Bravetown

Movie review by
Sandie Angulo Chen, Common Sense Media
Bravetown Movie Poster Image
Heartfelt but uneven, edgy tale of city teen in small town.
  • R
  • 2015
  • 112 minutes

Parents say

age 18+
Based on 1 review

Kids say

age 12+
Based on 1 review

A lot or a little?

The parents' guide to what's in this movie.

Positive Messages

Story is about redemption, forgiveness, and community. Josh learns the value of each when he moves from New York City to a small town in North Dakota.

Positive Role Models & Representations

Flawed characters are redeemed: Josh grows closer to his father and to his therapist, as well to the people of his new hometown. He learns how to open up to people and how to trust them. Mary is a caring daughter and older sister; she tries to make sure her mom is on her meds and that the household runs smoothly.

Violence

A small group of jocks beats up Josh, who's bloodied and bruised. A teen who takes drugs ends up in the hospital.

Sex

Brief sex scene early in the movie: The teen couple involved is mostly clothed, and they're in a car, but it's still obvious what's going on (she's moving up and down on top of him and nearly spilling out of her tank top). Also a couple of kisses.

Language

Occasional strong language: "f--k," "s--t," "a--hole," "bitch."

Consumerism

iPhone, Beats headphones, MacBook, Pepsi.

Drinking, Drugs & Smoking

Teens drink, take pills, and smoke cigarettes and pot. One ends up in the hospital after taking drugs.

What parents need to know

Parents to know that Bravetown is a fish-out-of-water drama about a young New York City DJ who's court-ordered to move to small-town North Dakota after getting caught with drugs. A bit reminiscent of both Footloose and Step Up, the movie includes underage sexuality, substance use (cigarettes, pot, alcohol, and pills -- including an accidental overdose), and language (a few uses of "f--k" and "f--king"; same for "s--t," "a--hole," and "bulls--t"). The main sex scene happens early on (in a car, featuring a mostly clothed couple, though it's clear what's going on); the second half of the movie just has a couple of kisses. There's also a bit of violence, like when a small group of jocks beats up the main character, leaving him bloodied and bruised. The movie's themes get pretty serious -- war, post-war depression, parent-child reconnection, and grief -- and families sensitive to references to military deployments and war should note that both are major themes of the movie, since the town is best known for sending soldiers off to join the armed forces.

User Reviews

  • Parents say
  • Kids say
Teen, 15 years old Written bySbown27 January 26, 2018

Best movie

This is the best movie I have ever watched

What's the story?

In BRAVETOWN, hotshot teen DJ Josh (Lucas Till) is the talk of the New York City club scene. But when he accidentally overdoses on pills, he's court-ordered to move in with his estranged father in North Dakota to fulfill treatment and therapy requirements. Bidding farewell to his single mother (Maria Bello), Josh unhappily arrives in North Dakota to live with his loner dad (Tom Everett Scott). At his new high school, Josh meets a friendly freshman, Tony (Jae Head), who tells him about his older sister Mary's (Kherington Payne) down-on-their-luck dance team. During a pep rally, Josh takes pity on the dancers and starts mixing music for them, leading to a collaboration for the upcoming state dance competition. As Josh gets to know Mary, who lost her other brother to war, he also attends mandatory sessions with his therapist, Alex (Josh Duhamel), who's also mourning the loss of a loved one.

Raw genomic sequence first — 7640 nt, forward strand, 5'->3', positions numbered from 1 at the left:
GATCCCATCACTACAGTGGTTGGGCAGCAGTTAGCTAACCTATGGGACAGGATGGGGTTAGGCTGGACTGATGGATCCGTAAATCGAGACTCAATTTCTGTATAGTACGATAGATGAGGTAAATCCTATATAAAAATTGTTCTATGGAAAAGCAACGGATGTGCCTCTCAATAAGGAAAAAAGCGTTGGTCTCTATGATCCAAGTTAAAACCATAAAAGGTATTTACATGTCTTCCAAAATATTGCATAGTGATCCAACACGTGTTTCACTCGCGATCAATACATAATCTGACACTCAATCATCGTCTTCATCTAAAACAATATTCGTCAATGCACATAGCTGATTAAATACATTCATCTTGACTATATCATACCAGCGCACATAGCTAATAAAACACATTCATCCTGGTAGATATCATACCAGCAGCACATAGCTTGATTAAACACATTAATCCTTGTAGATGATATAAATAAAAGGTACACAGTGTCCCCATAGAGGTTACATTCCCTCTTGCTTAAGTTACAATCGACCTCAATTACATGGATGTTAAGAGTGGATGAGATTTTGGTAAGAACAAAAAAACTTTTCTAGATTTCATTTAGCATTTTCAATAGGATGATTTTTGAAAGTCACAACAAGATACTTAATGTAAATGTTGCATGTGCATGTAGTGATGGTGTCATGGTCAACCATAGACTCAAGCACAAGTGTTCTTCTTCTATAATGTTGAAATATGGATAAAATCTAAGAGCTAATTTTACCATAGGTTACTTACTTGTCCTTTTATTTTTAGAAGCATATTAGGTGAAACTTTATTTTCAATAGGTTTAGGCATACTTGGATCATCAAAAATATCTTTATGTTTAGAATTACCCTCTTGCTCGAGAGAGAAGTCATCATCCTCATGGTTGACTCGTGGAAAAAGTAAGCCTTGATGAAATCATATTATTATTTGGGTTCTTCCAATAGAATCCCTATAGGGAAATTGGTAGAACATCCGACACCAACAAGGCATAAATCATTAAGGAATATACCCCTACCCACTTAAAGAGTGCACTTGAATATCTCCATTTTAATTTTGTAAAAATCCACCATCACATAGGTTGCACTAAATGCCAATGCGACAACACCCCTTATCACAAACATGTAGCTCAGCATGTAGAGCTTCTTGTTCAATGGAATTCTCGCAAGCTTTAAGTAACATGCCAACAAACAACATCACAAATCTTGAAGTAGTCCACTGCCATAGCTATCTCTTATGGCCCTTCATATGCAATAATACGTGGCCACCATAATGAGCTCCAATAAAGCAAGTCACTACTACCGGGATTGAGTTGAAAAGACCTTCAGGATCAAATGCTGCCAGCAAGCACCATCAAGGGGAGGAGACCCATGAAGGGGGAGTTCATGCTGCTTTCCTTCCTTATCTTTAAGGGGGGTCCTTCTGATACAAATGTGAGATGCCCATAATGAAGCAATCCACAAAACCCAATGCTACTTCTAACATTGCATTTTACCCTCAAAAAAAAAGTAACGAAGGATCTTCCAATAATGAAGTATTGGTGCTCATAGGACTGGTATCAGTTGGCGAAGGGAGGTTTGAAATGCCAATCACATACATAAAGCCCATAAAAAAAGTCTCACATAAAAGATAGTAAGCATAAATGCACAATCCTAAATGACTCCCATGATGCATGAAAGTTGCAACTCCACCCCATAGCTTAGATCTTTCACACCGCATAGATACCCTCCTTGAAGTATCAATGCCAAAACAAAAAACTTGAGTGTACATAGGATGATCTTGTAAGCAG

Is it any good?

Bravetown is one of those movies that audiences will expect to go one way, and then it goes another. On the surface, it seems like a mix of Footloose (talented city boy with an edgy rep arrives in a conservative small town) and the Step Up franchise/Glee (a group of underdog performers hopes to win a big competition). But there are also incredibly serious themes about war, post-war depression, parent-child reconnection, and grief that compete with the lighter story about the prodigy DJ who helps the sad-sack dance team develop into a serious competitor overnight. Not that the whole thing needed to be all light or all heavy (Footloose, of course, was both), but the back-and-forth occasionally gets frustrating.

What makes the movie work is definitely the performances. The actors are great with the material, and they humanize their characters, who are all dealing with sadness. The always excellent Laura Dern plays Mary's severely depressed mom, who's so in denial about her older son's death that she can barely get out of bed. Duhamel is believable as Josh's clever, laid back therapist with a secret of his own, and Till may look more like a North Dakotan than a New Yorker, but he manages to keep Josh real without being too smug or snobbish. By no means a perfect film, Bravetown nevertheless has heart, and debut director Daniel Duran shows promise in managing an ensemble drama.

Talk to your kids about ...

  • Families can talk about fish-out-of-water stories. Why is it interesting to see a character try to adapt to a place they don't naturally fit in? Do you think contrasts are always this sharp in real life?

  • How does Bravetown portray teen drinking/drug use and sexuality? Are there realistic consequences? How much sexual content in media is appropriate for kids?

  • What's the movie's message about asking for help? How is the town's reputation for sending soldiers explored?

Movie details

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